Transparency of your payment flows is vital for tracking late-paying customers who drain your working capital. Automation makes the monitoring process simple, and there are now many accounting packages, such as QuickBooks. Invoice software can shave days off the average time it takes to collect payments, helping to optimise cash flow and improve working capital.
Many SME invoicing software solutions have automated dashboards as a centralised payment portal to keep track of your invoices in one place and speed up your collection process. By using your American Express Business Gold Card to pay for software that can automate key processes, you can earn Membership Rewards® points. These can then be used towards business purchases from one of our participating retailers².
5. Facilitate early payments
Try to collect payments for goods and services within the agreed payment terms, but avoid setting terms that are so short that they jeopardise valued client or supplier relationships. If you need to receive payment more quickly, consider using invoice factoring. This approach allows funds to be raised through selling unpaid invoices to a specialist third party, thereby releasing cash in accounts receivables and working capital.
6. Make late payments rare
Be transparent with your clients that you reserve the right to enforce a late payment charge if necessary. Insert a standard clause in your T&Cs explaining why this is imperative to your business.
7. Work with vendors offering the best deals and discounts
Establish mutual trust and a reputation for fair dealing with main suppliers from the start, so there’s room for manoeuvre if things get difficult for either party. Securing a friends-and-family rate will, for example, curb your costs at the start and allow you some working capital headroom if you experience any unexpected difficulties. But once you agree on terms, stick to them! If you don’t, your chances of renegotiating to protect your working capital later won’t be as high.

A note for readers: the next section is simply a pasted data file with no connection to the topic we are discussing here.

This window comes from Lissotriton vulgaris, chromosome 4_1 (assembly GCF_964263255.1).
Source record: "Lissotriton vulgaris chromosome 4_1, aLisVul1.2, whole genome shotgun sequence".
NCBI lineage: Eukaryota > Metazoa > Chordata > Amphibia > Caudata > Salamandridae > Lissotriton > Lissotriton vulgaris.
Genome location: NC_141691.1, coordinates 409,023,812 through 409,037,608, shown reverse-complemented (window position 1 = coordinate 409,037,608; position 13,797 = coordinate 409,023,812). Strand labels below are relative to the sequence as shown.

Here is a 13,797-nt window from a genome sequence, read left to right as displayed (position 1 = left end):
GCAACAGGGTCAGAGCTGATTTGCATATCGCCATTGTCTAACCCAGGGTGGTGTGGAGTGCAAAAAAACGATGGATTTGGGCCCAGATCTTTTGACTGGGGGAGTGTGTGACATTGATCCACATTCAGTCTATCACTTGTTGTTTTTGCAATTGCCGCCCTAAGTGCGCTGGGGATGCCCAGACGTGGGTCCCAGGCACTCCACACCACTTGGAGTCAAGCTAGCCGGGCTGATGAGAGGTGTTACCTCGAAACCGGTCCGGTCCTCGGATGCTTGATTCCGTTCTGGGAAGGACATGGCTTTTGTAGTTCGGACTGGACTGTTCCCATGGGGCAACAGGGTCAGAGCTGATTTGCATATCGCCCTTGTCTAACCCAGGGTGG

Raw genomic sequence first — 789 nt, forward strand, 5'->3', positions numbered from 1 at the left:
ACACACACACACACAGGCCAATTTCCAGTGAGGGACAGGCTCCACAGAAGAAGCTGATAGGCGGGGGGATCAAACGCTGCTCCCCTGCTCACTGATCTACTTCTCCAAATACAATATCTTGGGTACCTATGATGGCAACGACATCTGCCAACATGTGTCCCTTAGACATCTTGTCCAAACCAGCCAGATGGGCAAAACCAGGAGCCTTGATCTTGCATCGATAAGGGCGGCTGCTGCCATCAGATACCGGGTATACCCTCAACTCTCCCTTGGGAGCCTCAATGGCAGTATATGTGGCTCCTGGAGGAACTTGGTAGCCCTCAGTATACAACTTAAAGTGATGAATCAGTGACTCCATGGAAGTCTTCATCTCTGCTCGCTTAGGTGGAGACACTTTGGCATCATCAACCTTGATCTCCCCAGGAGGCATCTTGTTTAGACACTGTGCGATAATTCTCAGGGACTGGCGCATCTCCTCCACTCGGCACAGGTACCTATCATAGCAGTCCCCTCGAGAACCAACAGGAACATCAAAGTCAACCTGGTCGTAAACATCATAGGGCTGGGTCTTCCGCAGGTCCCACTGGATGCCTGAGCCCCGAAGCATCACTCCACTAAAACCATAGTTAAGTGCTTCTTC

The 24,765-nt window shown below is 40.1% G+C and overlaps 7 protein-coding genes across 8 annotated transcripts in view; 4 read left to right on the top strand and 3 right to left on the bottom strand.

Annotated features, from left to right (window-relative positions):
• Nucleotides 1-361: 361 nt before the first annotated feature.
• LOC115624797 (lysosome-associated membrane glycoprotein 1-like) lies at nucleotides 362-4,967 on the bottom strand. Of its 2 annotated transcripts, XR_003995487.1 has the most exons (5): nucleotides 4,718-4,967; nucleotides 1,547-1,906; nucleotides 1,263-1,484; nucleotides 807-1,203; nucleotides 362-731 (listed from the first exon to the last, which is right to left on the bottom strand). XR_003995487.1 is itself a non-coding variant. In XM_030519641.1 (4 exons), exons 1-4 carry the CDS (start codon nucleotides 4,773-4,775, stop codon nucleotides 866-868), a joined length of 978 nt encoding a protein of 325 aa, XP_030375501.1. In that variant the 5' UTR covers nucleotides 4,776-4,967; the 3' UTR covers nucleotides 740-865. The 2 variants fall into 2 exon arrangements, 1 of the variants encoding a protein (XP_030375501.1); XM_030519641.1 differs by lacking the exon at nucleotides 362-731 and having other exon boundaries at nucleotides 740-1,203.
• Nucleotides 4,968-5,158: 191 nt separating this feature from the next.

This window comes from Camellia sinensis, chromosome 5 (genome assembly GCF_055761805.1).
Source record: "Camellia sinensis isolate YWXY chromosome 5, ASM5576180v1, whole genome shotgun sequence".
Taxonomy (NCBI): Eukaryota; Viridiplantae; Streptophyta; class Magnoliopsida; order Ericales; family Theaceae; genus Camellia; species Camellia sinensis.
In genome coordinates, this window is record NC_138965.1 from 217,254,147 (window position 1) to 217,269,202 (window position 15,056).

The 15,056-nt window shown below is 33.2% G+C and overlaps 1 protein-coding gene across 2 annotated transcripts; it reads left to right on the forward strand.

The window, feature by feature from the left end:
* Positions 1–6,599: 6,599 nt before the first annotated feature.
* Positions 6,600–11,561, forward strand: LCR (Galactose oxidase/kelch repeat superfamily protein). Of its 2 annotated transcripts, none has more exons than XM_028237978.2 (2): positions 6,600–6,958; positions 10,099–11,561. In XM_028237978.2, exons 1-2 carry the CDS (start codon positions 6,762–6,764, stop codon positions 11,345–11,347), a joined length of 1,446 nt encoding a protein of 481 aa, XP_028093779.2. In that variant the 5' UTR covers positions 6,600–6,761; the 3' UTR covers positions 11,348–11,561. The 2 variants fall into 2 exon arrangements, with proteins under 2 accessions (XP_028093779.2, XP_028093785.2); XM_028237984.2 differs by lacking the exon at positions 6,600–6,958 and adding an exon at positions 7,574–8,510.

8. Borrow to increase working capital directly
Long-term credit lines let you invest and grow your company without depleting your cash position. Do your research and read the small print before you choose this route – high-interest repayments can erode your capital over time.
9. Investigate tax incentives open to your company
There may be tax options that could save you money to put straight back into improving your business’ working capital. The Government’s Enterprise Investment Scheme (EIS) can raise money for your company by offering tax relief to individual investors who buy new shares in your company .
Or the Seed Enterprise Investment Scheme (SEIS) could net up to £5 million each year and a maximum of £12 million in your company’s lifetime .
1. The maximum payment period on purchases is 54 calendar days and is obtained only if you spend on the first day of the new statement period and repay the balance in full on the due date. The American Express Business Gold Card has an annual fee of £175 (£0 in first year). If you’d prefer a Card with no annual fee, rewards or other features, an alternative option is available- the Business Basic Card.
2. Membership Rewards points are earned on every full £1 spent and charged, per transaction. Terms and conditions apply.